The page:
The year was 1746 and a young man by the name of…wait for it…Charles Edward Louis John Casimir Sylvester Severino Maria Stuart was on the run. We know him better as Bonnie Prince Charlie (and thank goodness because that was a mouthful).
Following a crushing defeat at the Battle of Culloden – the short, bloody battle in which Prince Charlie led his Jacobite supporters in an attempt to restore his family (the Stuarts) to the English and Scottish thrones – Charlie found himself fleeing for his life from an aggressive pursuit by the king’s men. With assistance from loyal Scottish clansmen along the way, Charlie’s escape took him through the Highlands and into the western islands of Scotland, finally landing him on the Isle of Skye in the Inner Hebrides.
It was on Skye that John MacKinnon, the chief of Clan MacKinnon, helped Prince Charlie escape Scotland for France. As a token of his gratitude, the Prince gave John the secret recipe to his personal liqueur that had been created for him when he was at the French court.
Many generations later, in 1873, that secret recipe passed into the hands of John Ross of the Broadford Hotel on Skye and John’s son James went on to register “an dram buidheach” (in Gaelic, “the drink that satisfies”) as a trademark. In 1914, Malcolm MacKinnon obtained the recipe and trademark and established what we know today as the Drambuie Liqueur Company.
Interestingly, the recipe continues to remain under wraps, known by only a few within the company.
I remember the first time I tried Drambuie. I was newly married to Mr. C and it was one of his favorites, however, I didn’t like it at all. How tastes can change. My tastebuds now appreciate the wonderful combination of both spicy and sweet that is born from the blend of aged Scotch whisky, heather honey, herbs, and spices. It’s the perfect digestif.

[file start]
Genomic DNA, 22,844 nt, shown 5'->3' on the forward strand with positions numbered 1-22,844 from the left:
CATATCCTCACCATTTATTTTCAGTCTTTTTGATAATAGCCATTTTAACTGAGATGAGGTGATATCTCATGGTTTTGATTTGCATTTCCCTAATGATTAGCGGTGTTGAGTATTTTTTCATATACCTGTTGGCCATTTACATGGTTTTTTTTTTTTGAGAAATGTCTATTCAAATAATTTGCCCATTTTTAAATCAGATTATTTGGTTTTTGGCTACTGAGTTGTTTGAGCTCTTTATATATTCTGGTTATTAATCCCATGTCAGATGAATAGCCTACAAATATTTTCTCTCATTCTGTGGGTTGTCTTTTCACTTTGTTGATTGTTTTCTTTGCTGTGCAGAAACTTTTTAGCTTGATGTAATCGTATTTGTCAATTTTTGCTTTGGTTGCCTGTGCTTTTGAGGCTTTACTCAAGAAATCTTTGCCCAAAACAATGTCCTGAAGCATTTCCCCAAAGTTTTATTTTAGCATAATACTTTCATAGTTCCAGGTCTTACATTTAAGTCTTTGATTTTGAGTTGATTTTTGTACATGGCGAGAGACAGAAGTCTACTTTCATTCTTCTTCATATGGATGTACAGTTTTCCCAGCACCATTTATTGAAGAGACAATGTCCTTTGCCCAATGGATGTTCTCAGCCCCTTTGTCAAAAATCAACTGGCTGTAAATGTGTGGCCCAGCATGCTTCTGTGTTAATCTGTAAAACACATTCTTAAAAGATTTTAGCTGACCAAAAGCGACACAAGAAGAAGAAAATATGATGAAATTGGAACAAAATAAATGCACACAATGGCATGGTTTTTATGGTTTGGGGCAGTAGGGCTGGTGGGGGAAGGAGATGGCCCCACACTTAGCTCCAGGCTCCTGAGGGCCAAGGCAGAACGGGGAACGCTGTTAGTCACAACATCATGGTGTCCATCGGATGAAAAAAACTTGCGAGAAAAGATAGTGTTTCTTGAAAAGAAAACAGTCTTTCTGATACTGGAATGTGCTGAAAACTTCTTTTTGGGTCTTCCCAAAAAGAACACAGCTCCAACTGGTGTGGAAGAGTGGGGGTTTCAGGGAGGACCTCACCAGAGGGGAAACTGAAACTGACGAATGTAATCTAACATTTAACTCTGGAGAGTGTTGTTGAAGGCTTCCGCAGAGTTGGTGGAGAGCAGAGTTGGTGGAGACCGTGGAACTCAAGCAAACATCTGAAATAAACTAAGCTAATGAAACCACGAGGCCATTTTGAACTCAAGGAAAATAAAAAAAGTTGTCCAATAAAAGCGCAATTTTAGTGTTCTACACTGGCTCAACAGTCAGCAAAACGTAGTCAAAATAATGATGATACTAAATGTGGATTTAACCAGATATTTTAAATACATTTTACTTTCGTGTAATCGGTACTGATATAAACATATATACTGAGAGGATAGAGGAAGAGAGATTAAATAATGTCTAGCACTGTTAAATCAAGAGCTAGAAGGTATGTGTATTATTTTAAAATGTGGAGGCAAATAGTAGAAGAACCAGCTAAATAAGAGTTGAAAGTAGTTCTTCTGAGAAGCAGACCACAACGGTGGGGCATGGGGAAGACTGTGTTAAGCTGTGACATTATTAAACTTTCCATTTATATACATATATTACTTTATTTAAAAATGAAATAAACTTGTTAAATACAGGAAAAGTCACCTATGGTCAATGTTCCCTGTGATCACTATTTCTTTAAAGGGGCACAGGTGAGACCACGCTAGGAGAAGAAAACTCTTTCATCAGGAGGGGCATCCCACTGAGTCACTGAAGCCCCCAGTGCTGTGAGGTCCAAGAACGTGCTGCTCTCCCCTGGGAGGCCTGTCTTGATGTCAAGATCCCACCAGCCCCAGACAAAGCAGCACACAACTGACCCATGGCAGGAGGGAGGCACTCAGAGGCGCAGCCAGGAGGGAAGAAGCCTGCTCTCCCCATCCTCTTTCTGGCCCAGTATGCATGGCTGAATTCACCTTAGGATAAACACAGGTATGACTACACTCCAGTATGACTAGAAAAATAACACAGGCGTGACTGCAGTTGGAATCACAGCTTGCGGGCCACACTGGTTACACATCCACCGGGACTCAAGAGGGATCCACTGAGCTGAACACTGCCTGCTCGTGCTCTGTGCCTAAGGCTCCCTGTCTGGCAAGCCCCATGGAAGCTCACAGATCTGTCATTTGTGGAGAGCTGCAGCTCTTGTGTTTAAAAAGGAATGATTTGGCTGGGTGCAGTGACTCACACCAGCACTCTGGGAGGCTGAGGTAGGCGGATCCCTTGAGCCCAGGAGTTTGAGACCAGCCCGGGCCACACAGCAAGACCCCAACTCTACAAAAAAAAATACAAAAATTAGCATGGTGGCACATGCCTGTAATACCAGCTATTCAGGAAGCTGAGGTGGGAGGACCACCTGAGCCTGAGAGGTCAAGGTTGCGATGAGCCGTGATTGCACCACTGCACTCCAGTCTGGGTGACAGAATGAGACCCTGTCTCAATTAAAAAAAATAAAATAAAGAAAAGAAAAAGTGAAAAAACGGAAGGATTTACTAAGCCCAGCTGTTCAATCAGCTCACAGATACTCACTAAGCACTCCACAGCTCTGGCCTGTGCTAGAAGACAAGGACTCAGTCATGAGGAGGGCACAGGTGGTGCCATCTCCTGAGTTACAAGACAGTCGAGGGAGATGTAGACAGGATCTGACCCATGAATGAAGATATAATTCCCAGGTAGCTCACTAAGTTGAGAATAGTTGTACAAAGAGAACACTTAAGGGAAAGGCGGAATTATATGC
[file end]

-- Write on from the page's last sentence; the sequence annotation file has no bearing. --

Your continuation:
Though Drambuie is excellent enjoyed alone or in a cocktail, today we are going to add it to a fresh pot of hot coffee to make “Prince Charlie’s Coffee.” If you give it a try, I hope you enjoy it every bit as much as we did.
Prince Charlie’s Coffee
(adapted from Scottish Heritage Food and Cooking by Carol Wilson and Christopher Trotter)
Ingredients: (makes 1 serving)
1 oz. Drambuie
1 tsp. soft light brown sugar
hot black coffee
1/4 C heavy cream, lightly whipped
- Brew a pot of coffee. A quality, smooth coffee is recommended and it should be made pretty strong (though not so strong that it overpowers the liqueur).
- Lightly whip the cream.
- Pour the Drambuie into a glass.
- Add the sugar and stir thoroughly until completely dissolved.
- Pour the hot coffee into the glass, leaving about 3/4″ from the top. Stir.
- Using a teaspoon with its tip just touching the coffee, pour the lightly whipped cream over the coffee until it reaches the top of the glass. You want to “float” the cream and not stir it in.
And that’s it. Simple and every bit as delicious as any coffee shop concoction I have ever had.
Have a great week, everyone!